Exploring the new phenomenon of economic platforms

Businesses that provide “platforms”—such as an app store for mobile phones—allow other companies to build on them, and connect to a network of consumers. This powerful structure is still an emerging phenomenon but has the potential to transform economies. The Platform Value Now project brings together researchers and national policy advisors in Finland to jointly develop a policy to support such businesses as a key part of the nation’s economy.

A platform is a foundation on which others can stand, and the same is true in economics. If you build a digital platform, for instance, other businesses can easily connect their business with yours and build products and services on top of it. Take Apple or Android, their real success is not from features or functions, it is from the app store which allows external developers to create value. The Platform Value Now project, funded by the Finnish Strategic Research Council, focuses on understanding these emerging platform structures and how they could work in the Finnish economy.

The typical features of the current platform companies are: a global nature, extremely fast growth, and lots of interest from investors. Companies such as Amazon, Airbnb, and Uber are operating globally and collecting a large share of the value generated.

Currently, 80% of platform businesses are American and 80% of these are located in California. The recent developments indicate that those companies that are fast to join existing platforms or initiate platforms themselves are starting to dominate, making it difficult for others to get into the market. For a policymaker in Finland, or anywhere outside the USA, the challenge is that the value staying in the country is currently small, and it therefore does not support local employment.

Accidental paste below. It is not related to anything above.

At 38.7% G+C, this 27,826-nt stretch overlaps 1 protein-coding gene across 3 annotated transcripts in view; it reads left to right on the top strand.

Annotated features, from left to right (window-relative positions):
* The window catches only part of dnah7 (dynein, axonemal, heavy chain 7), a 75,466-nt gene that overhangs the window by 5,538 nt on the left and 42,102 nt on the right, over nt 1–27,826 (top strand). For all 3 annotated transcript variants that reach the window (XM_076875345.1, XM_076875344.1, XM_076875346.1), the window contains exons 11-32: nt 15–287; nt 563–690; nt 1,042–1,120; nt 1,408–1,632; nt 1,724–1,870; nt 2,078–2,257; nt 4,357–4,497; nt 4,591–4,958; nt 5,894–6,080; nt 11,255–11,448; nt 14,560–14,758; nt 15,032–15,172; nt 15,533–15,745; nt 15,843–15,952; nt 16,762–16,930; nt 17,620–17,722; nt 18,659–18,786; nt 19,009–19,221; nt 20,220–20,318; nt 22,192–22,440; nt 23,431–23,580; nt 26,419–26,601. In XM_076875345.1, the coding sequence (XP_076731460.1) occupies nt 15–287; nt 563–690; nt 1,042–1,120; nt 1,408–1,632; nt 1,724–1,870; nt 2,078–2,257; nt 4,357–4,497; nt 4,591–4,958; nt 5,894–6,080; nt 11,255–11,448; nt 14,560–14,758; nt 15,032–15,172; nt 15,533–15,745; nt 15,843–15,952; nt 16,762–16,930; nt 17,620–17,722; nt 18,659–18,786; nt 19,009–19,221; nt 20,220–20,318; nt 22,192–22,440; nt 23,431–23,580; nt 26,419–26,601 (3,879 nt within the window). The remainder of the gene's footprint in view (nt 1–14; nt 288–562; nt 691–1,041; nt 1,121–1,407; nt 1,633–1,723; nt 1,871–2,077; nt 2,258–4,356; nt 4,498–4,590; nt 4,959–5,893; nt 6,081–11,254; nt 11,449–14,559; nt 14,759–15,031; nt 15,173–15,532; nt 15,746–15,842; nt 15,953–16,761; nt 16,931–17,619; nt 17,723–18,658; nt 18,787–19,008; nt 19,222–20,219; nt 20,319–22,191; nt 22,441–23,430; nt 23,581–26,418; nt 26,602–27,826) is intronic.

The potential impact on public funding is even more serious, because a large amount of the taxable income is transferred to another country. To assess the impact of this, IIASA researchers have developed methods to measure the un-captured GDP, that is, the share that is lost to platform companies operating from other countries [1][2].

As part of the project, IIASA researchers have analyzed platform policies in different countries and alternative government roles and options. These were part of a special report on global scenarios and alternative pathways of platform economy development, which contributed to the prime minister’s strategic development project: the Road Map of the Finnish Platform Economy, to be published in 2017.

The project continues to collaborate closely with the team of senior civil servants that are responsible for platform economy development in the Corporate Steering Unit of the Finnish Ministry of Employment and the Economy.


[1] Watanabe C, Naveed K, & Neittaanmäki P (2016). Co-evolution of three mega-trends nurtures un-captured GDP – Uber’s ride-sharing revolution. Technology in Society 46: 164-185.

[2] Watanabe C, Naveed K, Neittaanmäki P, & Tou Y (2016). Operationalization of un-captured GDP – Innovation stream under new global mega-trends. Technology in Society 45: 58-77.


  • Aalto University, Finland
  • Stevens Institute of Technology, USA
  • University of Jyvaskyla, Finland